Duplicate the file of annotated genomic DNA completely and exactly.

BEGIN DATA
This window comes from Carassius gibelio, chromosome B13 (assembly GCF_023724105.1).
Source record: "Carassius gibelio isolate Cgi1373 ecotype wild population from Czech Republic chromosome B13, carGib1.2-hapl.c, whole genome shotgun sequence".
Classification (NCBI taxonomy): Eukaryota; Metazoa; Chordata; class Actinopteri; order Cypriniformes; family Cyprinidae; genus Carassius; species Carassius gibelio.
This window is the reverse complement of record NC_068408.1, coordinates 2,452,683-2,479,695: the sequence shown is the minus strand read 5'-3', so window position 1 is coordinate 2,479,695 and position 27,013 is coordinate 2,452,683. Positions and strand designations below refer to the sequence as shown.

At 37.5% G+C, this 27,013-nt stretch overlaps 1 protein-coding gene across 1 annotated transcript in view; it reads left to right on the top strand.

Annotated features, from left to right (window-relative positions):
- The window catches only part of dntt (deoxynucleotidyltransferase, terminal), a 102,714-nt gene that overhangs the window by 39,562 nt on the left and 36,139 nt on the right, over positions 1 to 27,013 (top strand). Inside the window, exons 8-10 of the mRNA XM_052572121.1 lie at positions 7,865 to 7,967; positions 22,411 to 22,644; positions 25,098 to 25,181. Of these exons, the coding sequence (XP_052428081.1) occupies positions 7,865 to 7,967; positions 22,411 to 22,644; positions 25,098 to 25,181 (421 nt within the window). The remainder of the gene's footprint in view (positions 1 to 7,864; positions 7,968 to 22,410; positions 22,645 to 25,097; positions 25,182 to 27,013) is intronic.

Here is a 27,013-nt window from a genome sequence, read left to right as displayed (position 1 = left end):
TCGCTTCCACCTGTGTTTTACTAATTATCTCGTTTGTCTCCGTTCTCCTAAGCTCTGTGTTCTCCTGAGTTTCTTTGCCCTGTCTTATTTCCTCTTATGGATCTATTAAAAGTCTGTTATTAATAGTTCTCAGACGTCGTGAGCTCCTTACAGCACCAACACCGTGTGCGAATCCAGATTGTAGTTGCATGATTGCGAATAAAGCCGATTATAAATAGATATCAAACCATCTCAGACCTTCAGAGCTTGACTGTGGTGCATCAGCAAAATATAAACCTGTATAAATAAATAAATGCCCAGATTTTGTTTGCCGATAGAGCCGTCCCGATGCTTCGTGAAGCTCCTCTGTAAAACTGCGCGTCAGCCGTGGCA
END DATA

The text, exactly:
This window comes from Carassius gibelio, chromosome B13 (assembly GCF_023724105.1).
Source record: "Carassius gibelio isolate Cgi1373 ecotype wild population from Czech Republic chromosome B13, carGib1.2-hapl.c, whole genome shotgun sequence".
Classification (NCBI taxonomy): Eukaryota; Metazoa; Chordata; class Actinopteri; order Cypriniformes; family Cyprinidae; genus Carassius; species Carassius gibelio.
This window is the reverse complement of record NC_068408.1, coordinates 2,452,683-2,479,695: the sequence shown is the minus strand read 5'-3', so window position 1 is coordinate 2,479,695 and position 27,013 is coordinate 2,452,683. Positions and strand designations below refer to the sequence as shown.

At 37.5% G+C, this 27,013-nt stretch overlaps 1 protein-coding gene across 1 annotated transcript in view; it reads left to right on the top strand.

Annotated features, from left to right (window-relative positions):
- The window catches only part of dntt (deoxynucleotidyltransferase, terminal), a 102,714-nt gene that overhangs the window by 39,562 nt on the left and 36,139 nt on the right, over positions 1 to 27,013 (top strand). Inside the window, exons 8-10 of the mRNA XM_052572121.1 lie at positions 7,865 to 7,967; positions 22,411 to 22,644; positions 25,098 to 25,181. Of these exons, the coding sequence (XP_052428081.1) occupies positions 7,865 to 7,967; positions 22,411 to 22,644; positions 25,098 to 25,181 (421 nt within the window). The remainder of the gene's footprint in view (positions 1 to 7,864; positions 7,968 to 22,410; positions 22,645 to 25,097; positions 25,182 to 27,013) is intronic.

Here is a 27,013-nt window from a genome sequence, read left to right as displayed (position 1 = left end):
TCGCTTCCACCTGTGTTTTACTAATTATCTCGTTTGTCTCCGTTCTCCTAAGCTCTGTGTTCTCCTGAGTTTCTTTGCCCTGTCTTATTTCCTCTTATGGATCTATTAAAAGTCTGTTATTAATAGTTCTCAGACGTCGTGAGCTCCTTACAGCACCAACACCGTGTGCGAATCCAGATTGTAGTTGCATGATTGCGAATAAAGCCGATTATAAATAGATATCAAACCATCTCAGACCTTCAGAGCTTGACTGTGGTGCATCAGCAAAATATAAACCTGTATAAATAAATAAATGCCCAGATTTTGTTTGCCGATAGAGCCGTCCCGATGCTTCGTGAAGCTCCTCTGTAAAACTGCGCGTCAGCCGTGGCA